nsresult nsExample::DoSomething(void)
              nsresult rv;
              nsCOMPtr<nsIManager> pManager;
              *aResult = nsnull;
              pManager = do_GetService(“Some contract ID goes here”);
              if (pManager == nsnull)
              return NS_ERROR_NOT_AVAILABLE;
              rv = pManager->ManageSomething(); // do some more work here …
              return rv;

              In Listing 5, a smart pointer to the fictional nsIManager interface is declared with the name pManager (see the line that starts with “nsCOMPtr ..”). The smart pointer is assigned to some service. After testing that a valid pointer was indeed returned, the code above dereferences the pointer to call the ManageSomething() method. When the above function returns, the pManager smart pointer will be destroyed — but not before calling Release on the interface pointer held inside.
              XPCOM expedites a lot of the declaratory grunt work demanded by C++ through the use of a family of C macros. Most interfaces return a nsresult. In most cases, the magic value to check for in an nsresult is NS_OK. (For an exhaustive list of nsresult values take a look at nsError.h.)
              The XPCOM include files nsCom.h, nsDebug.h, nsError.h, nsIServiceManager.h and nsISupportsUtils.h provide some additional macros for testing, debugging and implementation.
              When you browse the header files of various C++ XPCOM components you’ll see NS_DECL_ISUPPORTS as part of the class definition. This macro provides the definitions for the nsISupports interface.
              Listing 6. Definitions for nsISupports

              NS_IMETHOD QueryInterface(REFNSIID aIID void** aInstancePtr);
              NS_IMETHOD_(nsrefcnt) AddRef(void);
              NS_IMETHOD_(nsrefcnt) Release(void);
              nsrefcnt mRefCnt;

              When you browse a component’s corresponding implementation file, you’ll see another mysterious one-line macro named NS_IMPL_ISUPPORTS1 (or similar). This macro provides the actual implementation of the nsISupports interface. The digit “1” at the end of the macro denotes the number of interfaces (besides nsISupports) that the component implements. If a class implemented two interfaces it could use NS_IMPL_ISUPPORTS2.
              Remember the mRefCnt data member above — we’ll be making reference to it again shortly.
              Here’s how the NS_IMPL_ISUPPORTS1 macro is defined in nsISupportsUtils.h:
              Listing 7. NS_IMPL_ISUPPORTS1

              #define NS_IMPL_ISUPPORTS1(_class, _interface)
              NS_IMPL_QUERY_INTERFACE1(_class, _interface)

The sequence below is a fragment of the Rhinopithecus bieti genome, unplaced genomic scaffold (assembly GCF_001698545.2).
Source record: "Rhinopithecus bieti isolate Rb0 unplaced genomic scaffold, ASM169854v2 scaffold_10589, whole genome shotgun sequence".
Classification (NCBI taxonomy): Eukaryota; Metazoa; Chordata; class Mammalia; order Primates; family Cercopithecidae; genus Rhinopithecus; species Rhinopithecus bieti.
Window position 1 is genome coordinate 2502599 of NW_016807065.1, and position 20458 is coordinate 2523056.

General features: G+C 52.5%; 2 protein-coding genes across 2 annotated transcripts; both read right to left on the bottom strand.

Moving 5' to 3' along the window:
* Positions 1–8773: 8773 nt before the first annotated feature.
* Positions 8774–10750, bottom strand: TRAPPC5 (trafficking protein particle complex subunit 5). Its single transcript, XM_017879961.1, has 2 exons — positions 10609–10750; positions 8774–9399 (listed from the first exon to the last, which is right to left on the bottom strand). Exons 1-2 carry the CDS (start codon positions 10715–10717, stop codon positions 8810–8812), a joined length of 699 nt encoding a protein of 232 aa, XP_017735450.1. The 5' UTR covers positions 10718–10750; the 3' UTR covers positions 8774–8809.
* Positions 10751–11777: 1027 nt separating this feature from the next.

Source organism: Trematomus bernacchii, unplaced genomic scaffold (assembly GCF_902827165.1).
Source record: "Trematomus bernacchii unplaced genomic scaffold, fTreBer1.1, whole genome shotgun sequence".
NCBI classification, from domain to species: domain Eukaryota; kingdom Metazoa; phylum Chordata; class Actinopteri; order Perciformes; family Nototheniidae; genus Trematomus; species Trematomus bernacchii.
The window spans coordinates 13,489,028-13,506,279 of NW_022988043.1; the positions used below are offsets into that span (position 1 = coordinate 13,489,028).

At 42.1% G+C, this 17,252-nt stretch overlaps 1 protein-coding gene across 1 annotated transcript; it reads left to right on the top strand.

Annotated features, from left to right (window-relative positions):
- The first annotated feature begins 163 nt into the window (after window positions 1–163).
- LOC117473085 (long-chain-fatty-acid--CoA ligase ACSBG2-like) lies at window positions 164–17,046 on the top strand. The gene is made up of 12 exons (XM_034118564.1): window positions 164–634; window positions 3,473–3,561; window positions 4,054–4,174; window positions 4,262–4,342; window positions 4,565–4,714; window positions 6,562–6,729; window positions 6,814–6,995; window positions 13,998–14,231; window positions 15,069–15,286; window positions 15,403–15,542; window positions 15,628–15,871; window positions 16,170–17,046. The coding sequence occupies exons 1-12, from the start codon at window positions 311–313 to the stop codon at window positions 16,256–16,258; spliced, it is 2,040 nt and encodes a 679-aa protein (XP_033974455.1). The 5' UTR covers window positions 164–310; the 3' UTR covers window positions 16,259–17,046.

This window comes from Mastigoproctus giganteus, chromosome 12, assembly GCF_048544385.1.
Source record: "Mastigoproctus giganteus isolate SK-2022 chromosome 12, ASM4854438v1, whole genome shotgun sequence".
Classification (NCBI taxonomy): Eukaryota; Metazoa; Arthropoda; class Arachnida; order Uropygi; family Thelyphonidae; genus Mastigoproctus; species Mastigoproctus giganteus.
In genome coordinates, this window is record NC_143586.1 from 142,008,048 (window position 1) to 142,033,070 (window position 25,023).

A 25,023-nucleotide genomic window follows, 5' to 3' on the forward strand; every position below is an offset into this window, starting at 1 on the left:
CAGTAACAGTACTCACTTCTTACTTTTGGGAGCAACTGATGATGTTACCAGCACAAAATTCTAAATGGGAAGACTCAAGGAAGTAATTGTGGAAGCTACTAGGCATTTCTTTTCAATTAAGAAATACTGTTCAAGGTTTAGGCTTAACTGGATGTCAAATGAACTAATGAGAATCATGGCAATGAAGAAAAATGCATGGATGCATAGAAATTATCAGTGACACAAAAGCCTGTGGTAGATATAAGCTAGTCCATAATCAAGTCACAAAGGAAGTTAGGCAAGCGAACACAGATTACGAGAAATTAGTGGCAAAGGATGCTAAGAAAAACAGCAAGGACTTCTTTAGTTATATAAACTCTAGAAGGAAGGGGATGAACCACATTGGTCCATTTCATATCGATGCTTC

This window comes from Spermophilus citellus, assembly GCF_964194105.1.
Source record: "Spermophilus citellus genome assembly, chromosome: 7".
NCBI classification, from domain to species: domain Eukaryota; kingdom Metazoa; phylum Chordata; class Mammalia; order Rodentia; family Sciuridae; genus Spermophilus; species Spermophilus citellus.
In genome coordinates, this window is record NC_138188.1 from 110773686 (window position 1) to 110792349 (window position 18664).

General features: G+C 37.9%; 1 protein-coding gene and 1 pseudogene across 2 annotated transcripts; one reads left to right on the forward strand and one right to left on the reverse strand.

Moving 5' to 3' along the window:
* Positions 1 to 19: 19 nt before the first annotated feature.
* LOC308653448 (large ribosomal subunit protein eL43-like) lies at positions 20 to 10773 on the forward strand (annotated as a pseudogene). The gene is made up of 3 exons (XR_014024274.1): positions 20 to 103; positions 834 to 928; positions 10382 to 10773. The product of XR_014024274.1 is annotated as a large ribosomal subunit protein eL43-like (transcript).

As you can see, it’s just defined in terms of three other macros. Digging further, we start with the definition for NS_IMPL_ADDREF:
              Listing 8. NS_IMPL_ADDREF

              #define NS_IMPL_ADDREF(_class)
              NS_IMETHODIMP_(nsrefcnt) _class::AddRef(void)
              NS_PRECONDITION(PRInt32(mRefCnt) >= 0, “illegal refcnt”);
              NS_LOG_ADDREF(this, mRefCnt, #_class, sizeof(*this));
              return mRefCnt;

              Finally some real code to look at! Out of five lines of code, three of them are debugging macros that we can safely ignore. The last line of code is a return statement. Any code calling AddRef is supposed to discard the value returned, so we can ignore the return statement.
              The one line of code of interest to us is the ++mRefCnt statement. All it does is increment a counter so every time we call AddRef on some interface, all we are doing (in all likelihood) is causing that component to increment some internal counter. Next, let’s peek at the NS_IMPL_RELEASE macro:
              Listing 9. NS_IMPL_RELEASE macro

              #define NS_IMPL_RELEASE(_class)
              NS_IMETHODIMP_(nsrefcnt) _class::Release(void)
              NS_PRECONDITION(0 != mRefCnt, “dup release”);
              NS_LOG_RELEASE(this, mRefCnt, #_class);
              if (mRefCnt == 0) {
              mRefCnt = 1; /* stabilize */
              return 0;
              return mRefCnt;

              Again, we’ve got three statements involving debugging macros that we can safely ignore, along with two return statements that we can ignore for reasons explained above.
              The two statements we care about are –mRefCnt, which decrements the object’s counter and if (mRefCnt == 0), which tests to see if the counter has reached a value of zero. The next couple of lines tell us that the object will delete itself when this internal counter reaches zero.